bob iger
Walt Disney Company Chairman and Chief Executive Officer Robert Iger Reuters/Mike Blake

If you’re an avid sports fan who is thinking about cutting the cable cord, don’t expect Bob Iger to throw you a lifeline. The chief executive of the Walt Disney Company, the corporate parent of ESPN, offered a staunch defense of the traditional cable bundle on Thursday, telling analysts in a conference call that he’s in no rush to offer ESPN as a standalone service -- at least not if it means threatening the status quo.

“We don’t feel a compelling need to take a product to market right now,” Iger told Morgan Stanley’s Ben Swinburne in response to a question about when a broadband-only version of ESPN might become available for customers without cable subscriptions.

There had been hopes of a different answer in light of news last month that both HBO and CBS will launch “over-the-top” streaming services for non-cable subscribers. In launching the services, Disney’s biggest rivals appear to be acknowledging (finally) that the growing tide of younger consumers who get their television exclusively from the Internet is not going to reverse course.

But instead of joining the movement, Iger said Disney has a priority to preserve the status quo by making sure the multichannel cable bundle is “sustainable and valuable.” And who can blame him? ESPN costs the average cable subscriber considerably more money than any other network. In fact, it’s not even close. Cable companies such as Comcast Corporation and Time Warner Cable Inc. pay an estimated $6.04 per subscriber to carry ESPN each month, according to the media research firm SNL Kagan. That’s far ahead of TNT, the second most expensive cable network, which only costs $1.48.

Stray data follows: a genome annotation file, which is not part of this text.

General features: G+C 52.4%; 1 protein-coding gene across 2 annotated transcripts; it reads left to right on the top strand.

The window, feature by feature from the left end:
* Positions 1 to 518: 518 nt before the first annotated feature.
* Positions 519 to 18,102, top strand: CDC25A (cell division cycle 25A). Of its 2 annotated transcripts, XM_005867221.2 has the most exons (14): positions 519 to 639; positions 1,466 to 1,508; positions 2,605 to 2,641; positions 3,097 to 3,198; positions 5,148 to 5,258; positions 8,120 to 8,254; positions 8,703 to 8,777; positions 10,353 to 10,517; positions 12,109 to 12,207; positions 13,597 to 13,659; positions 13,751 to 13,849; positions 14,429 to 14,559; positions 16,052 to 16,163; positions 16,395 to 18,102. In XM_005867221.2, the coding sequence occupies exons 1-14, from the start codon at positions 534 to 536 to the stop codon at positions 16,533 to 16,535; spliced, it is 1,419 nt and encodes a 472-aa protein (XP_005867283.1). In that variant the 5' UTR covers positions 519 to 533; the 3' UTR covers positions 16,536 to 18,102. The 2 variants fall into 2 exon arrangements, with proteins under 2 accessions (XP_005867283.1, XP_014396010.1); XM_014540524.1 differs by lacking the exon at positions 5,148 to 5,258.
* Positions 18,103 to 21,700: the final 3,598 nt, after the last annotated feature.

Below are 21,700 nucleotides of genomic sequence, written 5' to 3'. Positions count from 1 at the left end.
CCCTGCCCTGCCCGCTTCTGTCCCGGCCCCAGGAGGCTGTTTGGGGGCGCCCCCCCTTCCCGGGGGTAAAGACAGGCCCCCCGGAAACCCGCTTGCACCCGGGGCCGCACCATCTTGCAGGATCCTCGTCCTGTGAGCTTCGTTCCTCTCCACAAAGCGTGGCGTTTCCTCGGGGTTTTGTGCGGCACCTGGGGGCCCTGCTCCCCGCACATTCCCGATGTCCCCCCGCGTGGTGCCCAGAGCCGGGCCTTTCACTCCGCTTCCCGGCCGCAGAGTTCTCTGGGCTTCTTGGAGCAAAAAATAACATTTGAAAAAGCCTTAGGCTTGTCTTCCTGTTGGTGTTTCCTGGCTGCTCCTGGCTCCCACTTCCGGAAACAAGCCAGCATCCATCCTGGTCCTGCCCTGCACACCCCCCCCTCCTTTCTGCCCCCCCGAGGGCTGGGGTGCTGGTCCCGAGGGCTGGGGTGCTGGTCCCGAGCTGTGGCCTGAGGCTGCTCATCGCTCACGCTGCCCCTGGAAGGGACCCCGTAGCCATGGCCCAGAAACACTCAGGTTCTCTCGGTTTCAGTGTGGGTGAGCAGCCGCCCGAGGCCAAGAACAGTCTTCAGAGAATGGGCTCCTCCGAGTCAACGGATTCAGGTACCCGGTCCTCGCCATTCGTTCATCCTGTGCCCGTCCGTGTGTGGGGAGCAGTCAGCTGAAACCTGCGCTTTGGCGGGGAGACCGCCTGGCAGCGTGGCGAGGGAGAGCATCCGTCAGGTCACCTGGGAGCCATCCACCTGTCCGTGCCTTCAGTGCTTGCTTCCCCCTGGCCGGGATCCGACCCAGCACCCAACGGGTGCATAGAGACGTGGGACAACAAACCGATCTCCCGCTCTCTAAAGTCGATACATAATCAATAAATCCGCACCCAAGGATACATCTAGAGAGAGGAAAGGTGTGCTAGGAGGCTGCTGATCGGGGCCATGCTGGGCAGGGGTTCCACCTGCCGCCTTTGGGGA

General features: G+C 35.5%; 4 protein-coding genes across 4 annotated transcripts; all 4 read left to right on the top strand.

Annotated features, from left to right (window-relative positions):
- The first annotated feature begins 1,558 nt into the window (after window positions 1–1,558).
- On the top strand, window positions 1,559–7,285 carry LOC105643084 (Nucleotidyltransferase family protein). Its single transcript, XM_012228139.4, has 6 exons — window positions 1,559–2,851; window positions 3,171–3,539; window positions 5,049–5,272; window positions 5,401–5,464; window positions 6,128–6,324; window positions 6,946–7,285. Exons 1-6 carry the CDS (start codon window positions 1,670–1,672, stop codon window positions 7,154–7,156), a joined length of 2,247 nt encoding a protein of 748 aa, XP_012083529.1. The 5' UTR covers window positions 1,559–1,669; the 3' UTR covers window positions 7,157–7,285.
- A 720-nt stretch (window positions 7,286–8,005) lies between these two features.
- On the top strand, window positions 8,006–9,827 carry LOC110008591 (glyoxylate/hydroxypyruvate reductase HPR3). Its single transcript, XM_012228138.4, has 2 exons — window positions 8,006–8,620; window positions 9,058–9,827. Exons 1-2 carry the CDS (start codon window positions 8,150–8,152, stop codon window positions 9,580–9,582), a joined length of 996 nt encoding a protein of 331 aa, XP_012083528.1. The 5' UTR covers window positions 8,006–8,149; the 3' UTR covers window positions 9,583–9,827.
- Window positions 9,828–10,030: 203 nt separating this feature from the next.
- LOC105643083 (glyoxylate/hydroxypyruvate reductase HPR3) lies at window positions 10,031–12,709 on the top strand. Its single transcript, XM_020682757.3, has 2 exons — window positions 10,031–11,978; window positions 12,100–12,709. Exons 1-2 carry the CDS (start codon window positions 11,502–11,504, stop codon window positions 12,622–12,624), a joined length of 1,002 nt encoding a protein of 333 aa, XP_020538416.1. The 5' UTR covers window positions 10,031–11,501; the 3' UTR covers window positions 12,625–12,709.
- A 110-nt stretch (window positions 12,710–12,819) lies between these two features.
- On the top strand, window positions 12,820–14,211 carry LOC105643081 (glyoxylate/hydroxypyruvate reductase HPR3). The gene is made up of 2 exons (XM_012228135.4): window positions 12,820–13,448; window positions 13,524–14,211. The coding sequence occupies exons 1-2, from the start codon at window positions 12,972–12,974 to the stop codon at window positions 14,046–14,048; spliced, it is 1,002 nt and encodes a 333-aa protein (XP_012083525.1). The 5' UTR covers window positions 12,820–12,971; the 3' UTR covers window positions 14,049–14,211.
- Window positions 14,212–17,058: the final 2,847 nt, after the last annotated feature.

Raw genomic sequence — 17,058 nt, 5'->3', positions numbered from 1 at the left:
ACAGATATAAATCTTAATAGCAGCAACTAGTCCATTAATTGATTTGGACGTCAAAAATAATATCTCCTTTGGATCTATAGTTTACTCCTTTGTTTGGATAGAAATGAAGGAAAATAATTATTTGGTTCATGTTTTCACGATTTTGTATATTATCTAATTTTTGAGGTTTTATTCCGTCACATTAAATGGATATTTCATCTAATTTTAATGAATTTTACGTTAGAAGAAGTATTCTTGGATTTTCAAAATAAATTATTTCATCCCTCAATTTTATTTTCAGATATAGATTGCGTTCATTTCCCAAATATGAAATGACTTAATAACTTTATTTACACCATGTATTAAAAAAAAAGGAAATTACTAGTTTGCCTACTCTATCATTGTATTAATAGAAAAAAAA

Given its high costs, it’s no surprise that ESPN is being used as ammunition by viewers advocating for à la carte programming, particularly viewers who don’t know the difference between a wide receiver and a wide-brim hat. “I don’t watch sports,” is the common refrain from TV watchers who say they would drop ESPN from their cable subscription if it meant a lower bill.

Running parallel to that argument is the assertion from hard-core sports fans who say that ESPN is the only thing preventing them from dropping their cable subscriptions completely. If the sports network were available as a streaming service, they would cut the cord and be done with pay TV.

Both of these narratives appear to be leading us in the same direction -- the end of the bundle as we know it -- and as arguments over the future of the cable bundle continue to escalate in the coming years, no network will feature so prominently in those debates as ESPN.

Iger said Disney doesn’t foresee the traditional cable bundle going away anytime soon, but he assured analysts that ESPN will be ready if it does. “We will be well positioned to go direct to the consumer or with à la carte offerings if the marketplace demands it,” he said. “But we don’t feel a great need to do that now.”

In other words, Iger knows the bundle’s days are numbered, but why rush things? Watching ESPN online may make sense for some viewers. Ditching ESPN and going with a slimmer bundle may make sense for others. But neither makes sense for Disney.

If Iger seems to be acknowledging anything, it’s that he knows the status quo is not a particularly great deal for either hard-core sports fans or people who don’t watch sports, but that’s OK for now.

So expect a compromise: Streaming services that offer some ESPN content online but not all of it. “If you are really a great NBA fan ... your over-the-top package isn’t going to satisfy you enough,” Iger said. “It may enhance your connection to or your enjoyment of the sport, but it’s not going to replace it. And that’s how we are looking at it.”

Read the full transcript of the conference call here.

Christopher Zara is a senior reporter who covers media and culture. Got a news tip? Email me here. Follow me on Twitter @christopherzara.